The depth of cut of stripper members 22,24 is controlled by a polygonal cam 34, which rotates about a bolt or similar retainer 36. The cam operates against an upturned anvil 38 on the opposite handle.
The plier may optionally have a spring 38 or other biasing means designed to maintain the jaws in a normally open position. This is a distinct convenience for the electrician using the tool. The spring is retained on lugs 40,42 (FIGS. 2 and 3).
In its preferred form, the tool will be stamped from heavy sheet steel, which can be appropriately hardened and finished.
It is not essential that handle portions 4 and 6 lie in the same plane, though this is a distinct convenience. This goal can be readily accomplished by making a double offset portion on each side of the pivot aperatures 13,13', as best seen in FIGS. 4 and 5.
The anterior stripping members 22,24 will have respective V-shaped notches 25,27 which are ground to a cutting edge. These notches are designed to cut only through the insulation without cutting into the conductor.
Cam 34 is normally bolted to handle 6 into aperature 37. The cam may be held sufficiently tight by friction alone to maintain its position. Alternatively, a dependent arrangement can be provided.
Operation of the tool, and one of its major advantages, is seen by reference to FIG. 6. Here the pliers 2 is cutting into an electrical wire 48 having a conductor 49 covered with insulation 50. The wire will be severed as cutters 18,20 and the small portion 52 discard the portion of insulation 54 between insulation strippers 22,24 can be readily removed simply by giving the tool a slight twist and an axial pull. In this manner, a consistent length of wire is stripped at each operation. Normally the stripped portion will be approximately 3/4" in length.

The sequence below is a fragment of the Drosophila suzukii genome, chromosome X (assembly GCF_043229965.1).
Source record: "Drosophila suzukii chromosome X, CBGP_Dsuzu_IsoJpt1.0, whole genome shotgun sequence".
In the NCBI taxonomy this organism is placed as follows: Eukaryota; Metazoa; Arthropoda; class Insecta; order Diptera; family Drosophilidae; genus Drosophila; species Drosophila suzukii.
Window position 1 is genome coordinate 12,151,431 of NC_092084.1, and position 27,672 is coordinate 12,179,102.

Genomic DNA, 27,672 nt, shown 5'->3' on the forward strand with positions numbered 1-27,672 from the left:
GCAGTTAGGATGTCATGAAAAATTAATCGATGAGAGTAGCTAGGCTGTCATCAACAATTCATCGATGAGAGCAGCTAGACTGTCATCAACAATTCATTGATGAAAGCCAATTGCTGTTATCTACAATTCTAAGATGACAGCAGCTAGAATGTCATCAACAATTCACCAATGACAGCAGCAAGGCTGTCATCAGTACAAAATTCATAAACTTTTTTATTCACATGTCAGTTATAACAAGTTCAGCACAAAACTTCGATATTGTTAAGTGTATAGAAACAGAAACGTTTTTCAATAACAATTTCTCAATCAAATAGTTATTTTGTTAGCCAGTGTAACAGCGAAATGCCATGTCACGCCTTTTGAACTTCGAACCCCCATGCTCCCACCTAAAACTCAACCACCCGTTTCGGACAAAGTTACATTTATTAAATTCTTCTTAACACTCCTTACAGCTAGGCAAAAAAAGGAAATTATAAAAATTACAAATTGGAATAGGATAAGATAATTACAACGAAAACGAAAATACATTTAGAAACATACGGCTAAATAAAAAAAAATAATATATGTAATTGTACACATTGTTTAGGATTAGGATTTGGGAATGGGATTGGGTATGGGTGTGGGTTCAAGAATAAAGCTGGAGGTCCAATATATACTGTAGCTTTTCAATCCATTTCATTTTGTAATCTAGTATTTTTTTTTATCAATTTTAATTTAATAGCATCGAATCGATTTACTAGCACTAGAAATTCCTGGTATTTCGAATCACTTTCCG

A major advantage of the present tool which accrues because of the structure of the cutters is its convenience of use when cutting into a long run of wire. In prior art tools of this type, shown for example, in U.S. Pat. No. 3,854,202, the handles get in the way of the operation and become a distinct nuisance. As seen in FIG. 6, the run of wire with the tool of the present invention lays along the surface of the handles so that no conflicting relationship exists.
It will be readily evident to those skilled in the art that many variations can be made in the construction of the present tool without the departing from the spirit of the invention. It is the intention of the inventor that the scope be limited only by the following claims.